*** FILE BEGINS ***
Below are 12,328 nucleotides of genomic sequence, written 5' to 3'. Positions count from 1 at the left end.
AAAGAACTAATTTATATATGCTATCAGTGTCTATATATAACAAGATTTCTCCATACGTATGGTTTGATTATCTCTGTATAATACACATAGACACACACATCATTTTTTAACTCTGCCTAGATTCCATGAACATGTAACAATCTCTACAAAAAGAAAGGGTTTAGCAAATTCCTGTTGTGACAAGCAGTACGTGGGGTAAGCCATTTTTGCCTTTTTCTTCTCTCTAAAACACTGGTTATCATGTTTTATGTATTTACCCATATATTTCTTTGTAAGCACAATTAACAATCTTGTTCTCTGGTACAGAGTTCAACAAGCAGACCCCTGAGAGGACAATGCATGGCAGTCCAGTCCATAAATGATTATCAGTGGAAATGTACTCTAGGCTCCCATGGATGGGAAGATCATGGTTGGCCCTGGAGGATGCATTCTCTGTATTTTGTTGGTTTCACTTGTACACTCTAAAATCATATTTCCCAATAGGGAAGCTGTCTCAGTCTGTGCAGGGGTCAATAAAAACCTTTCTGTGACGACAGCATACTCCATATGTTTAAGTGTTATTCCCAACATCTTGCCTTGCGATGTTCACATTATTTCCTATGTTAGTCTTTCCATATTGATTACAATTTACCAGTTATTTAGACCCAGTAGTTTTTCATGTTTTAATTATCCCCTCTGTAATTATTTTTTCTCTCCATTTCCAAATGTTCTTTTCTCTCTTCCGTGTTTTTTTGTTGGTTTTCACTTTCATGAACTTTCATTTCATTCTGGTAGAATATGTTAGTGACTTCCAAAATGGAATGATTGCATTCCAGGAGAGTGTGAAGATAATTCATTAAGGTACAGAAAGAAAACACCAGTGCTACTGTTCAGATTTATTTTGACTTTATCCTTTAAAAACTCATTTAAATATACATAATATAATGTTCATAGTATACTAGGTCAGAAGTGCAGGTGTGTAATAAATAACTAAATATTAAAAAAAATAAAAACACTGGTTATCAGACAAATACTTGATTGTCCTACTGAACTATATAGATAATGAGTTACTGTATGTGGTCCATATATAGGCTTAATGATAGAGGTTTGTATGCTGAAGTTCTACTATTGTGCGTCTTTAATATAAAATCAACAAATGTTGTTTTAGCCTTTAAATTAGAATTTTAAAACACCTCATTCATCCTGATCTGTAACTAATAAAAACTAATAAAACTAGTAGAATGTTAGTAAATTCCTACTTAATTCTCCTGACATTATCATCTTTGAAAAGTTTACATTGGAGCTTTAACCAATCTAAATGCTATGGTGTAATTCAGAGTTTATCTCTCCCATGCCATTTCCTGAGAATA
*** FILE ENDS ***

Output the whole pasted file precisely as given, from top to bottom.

Below are 12,328 nucleotides of genomic sequence, written 5' to 3'. Positions count from 1 at the left end.
AAAGAACTAATTTATATATGCTATCAGTGTCTATATATAACAAGATTTCTCCATACGTATGGTTTGATTATCTCTGTATAATACACATAGACACACACATCATTTTTTAACTCTGCCTAGATTCCATGAACATGTAACAATCTCTACAAAAAGAAAGGGTTTAGCAAATTCCTGTTGTGACAAGCAGTACGTGGGGTAAGCCATTTTTGCCTTTTTCTTCTCTCTAAAACACTGGTTATCATGTTTTATGTATTTACCCATATATTTCTTTGTAAGCACAATTAACAATCTTGTTCTCTGGTACAGAGTTCAACAAGCAGACCCCTGAGAGGACAATGCATGGCAGTCCAGTCCATAAATGATTATCAGTGGAAATGTACTCTAGGCTCCCATGGATGGGAAGATCATGGTTGGCCCTGGAGGATGCATTCTCTGTATTTTGTTGGTTTCACTTGTACACTCTAAAATCATATTTCCCAATAGGGAAGCTGTCTCAGTCTGTGCAGGGGTCAATAAAAACCTTTCTGTGACGACAGCATACTCCATATGTTTAAGTGTTATTCCCAACATCTTGCCTTGCGATGTTCACATTATTTCCTATGTTAGTCTTTCCATATTGATTACAATTTACCAGTTATTTAGACCCAGTAGTTTTTCATGTTTTAATTATCCCCTCTGTAATTATTTTTTCTCTCCATTTCCAAATGTTCTTTTCTCTCTTCCGTGTTTTTTTGTTGGTTTTCACTTTCATGAACTTTCATTTCATTCTGGTAGAATATGTTAGTGACTTCCAAAATGGAATGATTGCATTCCAGGAGAGTGTGAAGATAATTCATTAAGGTACAGAAAGAAAACACCAGTGCTACTGTTCAGATTTATTTTGACTTTATCCTTTAAAAACTCATTTAAATATACATAATATAATGTTCATAGTATACTAGGTCAGAAGTGCAGGTGTGTAATAAATAACTAAATATTAAAAAAAATAAAAACACTGGTTATCAGACAAATACTTGATTGTCCTACTGAACTATATAGATAATGAGTTACTGTATGTGGTCCATATATAGGCTTAATGATAGAGGTTTGTATGCTGAAGTTCTACTATTGTGCGTCTTTAATATAAAATCAACAAATGTTGTTTTAGCCTTTAAATTAGAATTTTAAAACACCTCATTCATCCTGATCTGTAACTAATAAAAACTAATAAAACTAGTAGAATGTTAGTAAATTCCTACTTAATTCTCCTGACATTATCATCTTTGAAAAGTTTACATTGGAGCTTTAACCAATCTAAATGCTATGGTGTAATTCAGAGTTTATCTCTCCCATGCCATTTCCTGAGAATA